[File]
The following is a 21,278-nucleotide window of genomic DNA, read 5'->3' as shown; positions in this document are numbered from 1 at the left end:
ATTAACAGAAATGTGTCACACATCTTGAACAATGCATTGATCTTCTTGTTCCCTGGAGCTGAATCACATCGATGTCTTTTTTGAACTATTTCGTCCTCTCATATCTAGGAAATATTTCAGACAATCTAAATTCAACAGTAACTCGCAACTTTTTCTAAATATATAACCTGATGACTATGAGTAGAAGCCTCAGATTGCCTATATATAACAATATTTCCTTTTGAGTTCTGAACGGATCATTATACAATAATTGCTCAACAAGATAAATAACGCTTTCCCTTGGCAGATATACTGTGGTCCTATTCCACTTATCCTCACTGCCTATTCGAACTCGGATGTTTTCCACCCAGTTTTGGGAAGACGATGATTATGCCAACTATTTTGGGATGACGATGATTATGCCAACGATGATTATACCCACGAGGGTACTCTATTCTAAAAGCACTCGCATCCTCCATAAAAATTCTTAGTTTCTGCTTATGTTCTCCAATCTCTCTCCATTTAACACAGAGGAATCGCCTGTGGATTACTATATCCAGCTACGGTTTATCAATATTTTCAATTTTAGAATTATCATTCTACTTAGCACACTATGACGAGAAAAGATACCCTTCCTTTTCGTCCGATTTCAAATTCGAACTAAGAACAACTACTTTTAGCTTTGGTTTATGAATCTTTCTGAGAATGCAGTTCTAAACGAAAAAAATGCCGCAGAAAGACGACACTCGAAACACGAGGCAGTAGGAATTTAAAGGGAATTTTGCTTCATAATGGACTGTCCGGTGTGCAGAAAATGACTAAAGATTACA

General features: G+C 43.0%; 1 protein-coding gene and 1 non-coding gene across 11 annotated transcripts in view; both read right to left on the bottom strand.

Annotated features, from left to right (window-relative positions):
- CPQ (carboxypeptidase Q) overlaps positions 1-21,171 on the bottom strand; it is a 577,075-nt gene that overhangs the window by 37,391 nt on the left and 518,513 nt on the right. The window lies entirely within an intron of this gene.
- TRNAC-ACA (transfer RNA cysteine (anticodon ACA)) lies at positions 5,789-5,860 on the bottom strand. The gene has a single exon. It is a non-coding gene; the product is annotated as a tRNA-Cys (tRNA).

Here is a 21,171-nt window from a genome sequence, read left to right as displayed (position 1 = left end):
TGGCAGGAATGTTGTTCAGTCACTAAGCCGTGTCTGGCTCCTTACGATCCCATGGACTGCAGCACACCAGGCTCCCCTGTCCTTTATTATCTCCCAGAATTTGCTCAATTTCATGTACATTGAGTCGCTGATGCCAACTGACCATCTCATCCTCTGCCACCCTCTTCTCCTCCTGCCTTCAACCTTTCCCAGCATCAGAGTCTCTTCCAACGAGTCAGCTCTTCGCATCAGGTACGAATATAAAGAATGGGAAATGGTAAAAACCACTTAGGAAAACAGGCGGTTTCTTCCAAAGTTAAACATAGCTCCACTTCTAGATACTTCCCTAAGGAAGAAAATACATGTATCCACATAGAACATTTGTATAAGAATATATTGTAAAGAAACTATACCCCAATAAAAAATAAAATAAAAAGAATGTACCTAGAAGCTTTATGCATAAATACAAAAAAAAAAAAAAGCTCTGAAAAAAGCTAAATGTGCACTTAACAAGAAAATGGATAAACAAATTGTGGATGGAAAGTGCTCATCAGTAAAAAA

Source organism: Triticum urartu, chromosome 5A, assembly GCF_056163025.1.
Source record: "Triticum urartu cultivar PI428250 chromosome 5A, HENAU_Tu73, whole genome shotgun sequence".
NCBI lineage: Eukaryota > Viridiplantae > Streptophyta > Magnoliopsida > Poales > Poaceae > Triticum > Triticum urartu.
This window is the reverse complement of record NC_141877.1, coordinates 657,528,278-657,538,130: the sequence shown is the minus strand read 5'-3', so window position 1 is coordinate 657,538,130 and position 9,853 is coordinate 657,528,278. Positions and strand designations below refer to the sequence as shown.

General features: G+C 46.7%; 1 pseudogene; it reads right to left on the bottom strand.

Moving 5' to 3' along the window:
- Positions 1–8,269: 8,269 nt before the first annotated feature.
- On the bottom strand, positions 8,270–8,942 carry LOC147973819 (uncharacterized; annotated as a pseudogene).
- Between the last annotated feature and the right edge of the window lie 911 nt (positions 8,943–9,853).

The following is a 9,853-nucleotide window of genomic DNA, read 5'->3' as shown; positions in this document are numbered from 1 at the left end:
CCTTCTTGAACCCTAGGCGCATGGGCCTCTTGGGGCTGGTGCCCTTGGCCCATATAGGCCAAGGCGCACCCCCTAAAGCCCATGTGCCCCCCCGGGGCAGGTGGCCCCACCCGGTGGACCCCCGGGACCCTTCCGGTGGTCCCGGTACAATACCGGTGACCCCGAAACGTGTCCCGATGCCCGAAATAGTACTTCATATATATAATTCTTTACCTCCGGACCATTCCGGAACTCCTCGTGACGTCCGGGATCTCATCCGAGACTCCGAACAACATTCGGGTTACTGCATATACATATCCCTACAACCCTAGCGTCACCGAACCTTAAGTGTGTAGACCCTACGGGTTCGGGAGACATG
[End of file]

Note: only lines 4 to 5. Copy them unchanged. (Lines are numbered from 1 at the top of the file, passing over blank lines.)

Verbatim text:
Annotated features, from left to right (window-relative positions):
- CPQ (carboxypeptidase Q) overlaps positions 1-21,171 on the bottom strand; it is a 577,075-nt gene that overhangs the window by 37,391 nt on the left and 518,513 nt on the right. The window lies entirely within an intron of this gene.